ABSTRACT: The effect of 17-allylamino-17-demethoxygeldanamycin (17-AAG), an hsp90 inhibitor, alone or in combination with paclitaxel on survival of anaplastic thyroid carcinoma (ATC) was evaluated. In 8505C and CAL62 cells, after treatment of 17-AAG, cell viability decreased, and the percentage of dead cells increased. 17-AAG did not cause cleavage of caspase-3 protein, and change expression of IAPs. Pretreatment of z-VAD-fmk did not alter cell viability and the percentage of dead cells. In 17-AAG-treated cells, knockdown of p53 rescued growth inhibition, while cycloheximide attenuated cell death. When cells were treated with both 17-AAG and paclitaxel, all of the combination index values were higher than 1, indicating antagonism between 17-AAG and paclitaxel. In 17-AAG- and paclitaxel-treated cells, compared with paclitaxel alone-treated cells, the protein levels of hsp90, hsp70, and hsc70 increased. In conclusion, our results suggest that 17-AAG induces non-apoptotic cell death requiring de novo protein synthesis in ATC cells. Moreover, these results demonstrate that 17-AAG antagonizes paclitaxel with concomitant alterations in hsp90 client proteins in ATC cells.
    Endocrine 08/2014; · 3.53 Impact Factor
  • Source
    [Show abstract] [Hide abstract]
    ABSTRACT: Metabolic rates of cancer cells are faster compared to normal cells. This faster rate yield aberrant protein folding and cause loss of protein function. Therefore, cancer cells need more Heat Shock Proteins (HSPs) for proper substrate protein folding on oncogenic pathways. Pseudogenes regulate tumor suppressors and oncogenes, and pseudogenes are deregulated in cancer progression. Further, alterations in miRNA expression have been identified in a large number of cancer types. MiRNAs also have both oncogenic and tumour-suppressive roles in breast cancer post-transcriptional gene regulation. Breast cancer is a genetic disease and we performed miRNA analysis in human breast cancer cell lines to identify miRNAs in association with HSPs and pseudogenes by employing CellMiner; a web-based suite. CellMiner integrates several database and help analysis of microarray metadata. The experimental data provides a platform for researcher to compare macromolecules relationships in NCI-60 cell lines. Breast cancer associated miRNAs gathered from literature and analyzed by employing this suite, significantly correlated HSP genes and pseudogenes in breast cancer are determined as; HSPA13, HSP90AB1, TRAP1, HSPB1, DNAJB4, HSPD1 and HSP90AA4P, HSPB1P1, DNAJC8P1, HSPD1P9 respectively. HSPs involved in breast cancer are regulated by several miRNAs and miRNA regulators from CellMiner data found as hsa-miR-17, hsa-miR-22, hsa-miR-93, hsa-miR-106a, hsa-miR-125b, hsa-miR-130a, and hsa-miR-141. Cross check of the determined miRNAs and target HSPs were performed by target site prediction software. Comparison of the experimental data from CellMiner and software predicted data indicates differences. CellMiner data provides a vast miRNA types compared to that of prediction program and reported miRNAs in the literature. Therefore, reported key miRNAs in this work which are not studied earlier may help cancer researchers to uncover novel posttranslational regulation mechanisms. Cancer cells use HSP network as an escape mechanism from apoptosis, therefore inhibition of associated HSPs by modulating miRNAs may provide a novel therapy for the tumorigenesis.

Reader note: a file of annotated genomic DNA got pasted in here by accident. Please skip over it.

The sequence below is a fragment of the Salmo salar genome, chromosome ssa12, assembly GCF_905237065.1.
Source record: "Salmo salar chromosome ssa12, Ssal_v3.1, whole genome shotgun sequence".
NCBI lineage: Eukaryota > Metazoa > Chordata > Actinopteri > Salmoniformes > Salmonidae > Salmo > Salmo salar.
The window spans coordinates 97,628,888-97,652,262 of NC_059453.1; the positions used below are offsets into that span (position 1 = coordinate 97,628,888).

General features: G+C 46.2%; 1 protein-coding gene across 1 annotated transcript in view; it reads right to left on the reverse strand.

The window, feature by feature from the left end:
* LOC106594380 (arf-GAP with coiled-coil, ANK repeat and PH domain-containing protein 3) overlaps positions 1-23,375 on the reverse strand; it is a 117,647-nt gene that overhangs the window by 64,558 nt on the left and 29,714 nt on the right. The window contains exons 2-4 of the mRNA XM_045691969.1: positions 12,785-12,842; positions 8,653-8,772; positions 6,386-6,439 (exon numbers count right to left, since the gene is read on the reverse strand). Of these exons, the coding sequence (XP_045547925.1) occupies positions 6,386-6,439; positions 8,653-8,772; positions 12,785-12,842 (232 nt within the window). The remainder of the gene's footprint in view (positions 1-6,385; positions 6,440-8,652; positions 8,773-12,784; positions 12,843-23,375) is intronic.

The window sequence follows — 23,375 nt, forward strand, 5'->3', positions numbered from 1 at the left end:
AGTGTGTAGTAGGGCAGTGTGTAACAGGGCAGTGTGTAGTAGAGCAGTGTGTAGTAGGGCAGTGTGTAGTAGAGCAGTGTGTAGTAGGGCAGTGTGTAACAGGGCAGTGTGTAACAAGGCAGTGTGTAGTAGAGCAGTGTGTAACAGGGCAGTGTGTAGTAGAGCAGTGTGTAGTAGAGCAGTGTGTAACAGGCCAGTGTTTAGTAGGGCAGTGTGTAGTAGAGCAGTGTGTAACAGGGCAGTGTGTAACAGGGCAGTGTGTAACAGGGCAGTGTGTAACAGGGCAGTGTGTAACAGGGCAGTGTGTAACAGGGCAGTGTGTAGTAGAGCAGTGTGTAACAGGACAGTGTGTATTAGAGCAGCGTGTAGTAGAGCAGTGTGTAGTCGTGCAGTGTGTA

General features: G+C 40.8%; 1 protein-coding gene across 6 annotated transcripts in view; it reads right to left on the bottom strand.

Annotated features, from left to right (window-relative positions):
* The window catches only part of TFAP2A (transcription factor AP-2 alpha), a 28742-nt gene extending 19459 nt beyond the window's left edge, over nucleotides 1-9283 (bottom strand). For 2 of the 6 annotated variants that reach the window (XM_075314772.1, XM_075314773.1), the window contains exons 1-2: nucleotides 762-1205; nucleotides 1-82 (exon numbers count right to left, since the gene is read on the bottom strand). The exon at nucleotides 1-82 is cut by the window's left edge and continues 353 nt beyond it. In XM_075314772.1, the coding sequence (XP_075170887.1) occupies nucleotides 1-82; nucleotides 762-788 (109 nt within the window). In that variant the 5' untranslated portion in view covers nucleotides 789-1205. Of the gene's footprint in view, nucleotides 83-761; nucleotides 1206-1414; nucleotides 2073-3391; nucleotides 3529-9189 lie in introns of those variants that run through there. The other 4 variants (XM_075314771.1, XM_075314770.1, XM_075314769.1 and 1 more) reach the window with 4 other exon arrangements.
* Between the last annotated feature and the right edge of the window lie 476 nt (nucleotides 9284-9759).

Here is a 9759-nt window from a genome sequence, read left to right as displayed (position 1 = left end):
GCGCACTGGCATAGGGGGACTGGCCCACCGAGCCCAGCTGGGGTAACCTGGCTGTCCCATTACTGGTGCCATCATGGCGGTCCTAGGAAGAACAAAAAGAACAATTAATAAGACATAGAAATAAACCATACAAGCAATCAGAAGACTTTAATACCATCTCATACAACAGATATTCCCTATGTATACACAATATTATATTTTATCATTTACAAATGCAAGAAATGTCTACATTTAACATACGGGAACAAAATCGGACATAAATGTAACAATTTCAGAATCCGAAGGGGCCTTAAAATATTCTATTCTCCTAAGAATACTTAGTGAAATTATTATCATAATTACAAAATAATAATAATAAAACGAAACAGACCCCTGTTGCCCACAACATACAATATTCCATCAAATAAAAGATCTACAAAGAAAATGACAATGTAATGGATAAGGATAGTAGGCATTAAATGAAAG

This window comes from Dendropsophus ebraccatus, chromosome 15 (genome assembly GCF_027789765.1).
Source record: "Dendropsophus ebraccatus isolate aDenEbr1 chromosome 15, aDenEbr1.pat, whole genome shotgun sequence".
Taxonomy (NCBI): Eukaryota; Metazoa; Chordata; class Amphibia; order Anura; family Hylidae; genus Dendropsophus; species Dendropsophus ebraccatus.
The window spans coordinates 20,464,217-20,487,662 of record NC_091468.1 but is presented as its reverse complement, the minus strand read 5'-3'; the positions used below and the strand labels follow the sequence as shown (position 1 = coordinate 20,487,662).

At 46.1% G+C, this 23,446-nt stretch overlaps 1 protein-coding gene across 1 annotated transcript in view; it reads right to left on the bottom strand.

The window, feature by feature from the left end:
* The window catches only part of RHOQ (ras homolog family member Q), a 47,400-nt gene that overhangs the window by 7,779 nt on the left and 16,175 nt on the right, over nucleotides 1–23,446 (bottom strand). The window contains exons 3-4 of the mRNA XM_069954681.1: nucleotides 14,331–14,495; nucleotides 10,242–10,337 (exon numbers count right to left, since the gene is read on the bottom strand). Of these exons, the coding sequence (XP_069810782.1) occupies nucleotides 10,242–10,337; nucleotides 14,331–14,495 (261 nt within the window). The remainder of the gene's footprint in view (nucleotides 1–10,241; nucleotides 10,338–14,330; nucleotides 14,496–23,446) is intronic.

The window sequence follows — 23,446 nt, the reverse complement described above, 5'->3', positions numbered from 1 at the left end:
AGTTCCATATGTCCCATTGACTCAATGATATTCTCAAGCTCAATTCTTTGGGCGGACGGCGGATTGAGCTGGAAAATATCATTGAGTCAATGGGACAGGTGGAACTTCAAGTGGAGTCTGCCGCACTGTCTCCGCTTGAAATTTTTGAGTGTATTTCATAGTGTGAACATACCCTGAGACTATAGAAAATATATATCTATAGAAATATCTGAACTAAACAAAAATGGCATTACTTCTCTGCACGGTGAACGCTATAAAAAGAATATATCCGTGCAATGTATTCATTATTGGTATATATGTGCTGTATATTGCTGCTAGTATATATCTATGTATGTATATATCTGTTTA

MicroRNA (Bentham Science). 12/2014;

Full-text

Download
26 Downloads
Available from
Jun 27, 2014

Adonis Hazoumé